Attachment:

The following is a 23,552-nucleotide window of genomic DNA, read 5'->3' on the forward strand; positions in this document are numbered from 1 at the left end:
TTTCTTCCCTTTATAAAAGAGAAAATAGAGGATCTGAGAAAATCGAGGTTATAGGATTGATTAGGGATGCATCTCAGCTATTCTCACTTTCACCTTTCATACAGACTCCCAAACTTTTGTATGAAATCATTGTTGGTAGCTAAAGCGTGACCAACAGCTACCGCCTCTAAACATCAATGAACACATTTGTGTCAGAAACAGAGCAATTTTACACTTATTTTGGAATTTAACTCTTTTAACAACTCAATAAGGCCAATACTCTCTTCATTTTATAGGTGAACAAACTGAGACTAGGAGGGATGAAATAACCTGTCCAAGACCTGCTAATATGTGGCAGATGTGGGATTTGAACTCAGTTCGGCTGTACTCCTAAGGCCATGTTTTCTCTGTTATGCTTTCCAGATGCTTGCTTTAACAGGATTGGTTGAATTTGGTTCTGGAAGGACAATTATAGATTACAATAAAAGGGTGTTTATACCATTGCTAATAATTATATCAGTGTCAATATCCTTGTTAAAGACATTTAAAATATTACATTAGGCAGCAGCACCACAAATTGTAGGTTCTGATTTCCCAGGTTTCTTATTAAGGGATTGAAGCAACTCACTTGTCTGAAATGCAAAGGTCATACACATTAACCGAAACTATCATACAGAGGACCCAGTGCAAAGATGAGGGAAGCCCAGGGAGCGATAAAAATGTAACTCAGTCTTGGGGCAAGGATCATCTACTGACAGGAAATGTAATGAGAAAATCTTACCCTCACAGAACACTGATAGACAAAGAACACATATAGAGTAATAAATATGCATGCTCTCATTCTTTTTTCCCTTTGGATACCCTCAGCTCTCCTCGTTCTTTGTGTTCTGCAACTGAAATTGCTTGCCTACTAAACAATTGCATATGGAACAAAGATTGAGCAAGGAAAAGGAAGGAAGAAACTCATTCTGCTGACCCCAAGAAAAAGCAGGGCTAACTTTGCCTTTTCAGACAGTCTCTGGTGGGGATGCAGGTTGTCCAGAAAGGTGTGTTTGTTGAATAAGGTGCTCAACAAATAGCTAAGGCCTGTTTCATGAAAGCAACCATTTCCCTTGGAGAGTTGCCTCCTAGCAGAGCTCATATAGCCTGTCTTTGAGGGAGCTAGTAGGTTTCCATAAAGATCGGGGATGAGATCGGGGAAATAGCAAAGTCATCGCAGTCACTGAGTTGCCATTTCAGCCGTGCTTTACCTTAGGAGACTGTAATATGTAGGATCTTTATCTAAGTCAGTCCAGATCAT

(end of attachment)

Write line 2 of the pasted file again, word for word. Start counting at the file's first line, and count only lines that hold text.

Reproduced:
TTTCTTCCCTTTATAAAAGAGAAAATAGAGGATCTGAGAAAATCGAGGTTATAGGATTGATTAGGGATGCATCTCAGCTATTCTCACTTTCACCTTTCATACAGACTCCCAAACTTTTGTATGAAATCATTGTTGGTAGCTAAAGCGTGACCAACAGCTACCGCCTCTAAACATCAATGAACACATTTGTGTCAGAAACAGAGCAATTTTACACTTATTTTGGAATTTAACTCTTTTAACAACTCAATAAGGCCAATACTCTCTTCATTTTATAGGTGAACAAACTGAGACTAGGAGGGATGAAATAACCTGTCCAAGACCTGCTAATATGTGGCAGATGTGGGATTTGAACTCAGTTCGGCTGTACTCCTAAGGCCATGTTTTCTCTGTTATGCTTTCCAGATGCTTGCTTTAACAGGATTGGTTGAATTTGGTTCTGGAAGGACAATTATAGATTACAATAAAAGGGTGTTTATACCATTGCTAATAATTATATCAGTGTCAATATCCTTGTTAAAGACATTTAAAATATTACATTAGGCAGCAGCACCACAAATTGTAGGTTCTGATTTCCCAGGTTTCTTATTAAGGGATTGAAGCAACTCACTTGTCTGAAATGCAAAGGTCATACACATTAACCGAAACTATCATACAGAGGACCCAGTGCAAAGATGAGGGAAGCCCAGGGAGCGATAAAAATGTAACTCAGTCTTGGGGCAAGGATCATCTACTGACAGGAAATGTAATGAGAAAATCTTACCCTCACAGAACACTGATAGACAAAGAACACATATAGAGTAATAAATATGCATGCTCTCATTCTTTTTTCCCTTTGGATACCCTCAGCTCTCCTCGTTCTTTGTGTTCTGCAACTGAAATTGCTTGCCTACTAAACAATTGCATATGGAACAAAGATTGAGCAAGGAAAAGGAAGGAAGAAACTCATTCTGCTGACCCCAAGAAAAAGCAGGGCTAACTTTGCCTTTTCAGACAGTCTCTGGTGGGGATGCAGGTTGTCCAGAAAGGTGTGTTTGTTGAATAAGGTGCTCAACAAATAGCTAAGGCCTGTTTCATGAAAGCAACCATTTCCCTTGGAGAGTTGCCTCCTAGCAGAGCTCATATAGCCTGTCTTTGAGGGAGCTAGTAGGTTTCCATAAAGATCGGGGATGAGATCGGGGAAATAGCAAAGTCATCGCAGTCACTGAGTTGCCATTTCAGCCGTGCTTTACCTTAGGAGACTGTAATATGTAGGATCTTTATCTAAGTCAGTCCAGATCAT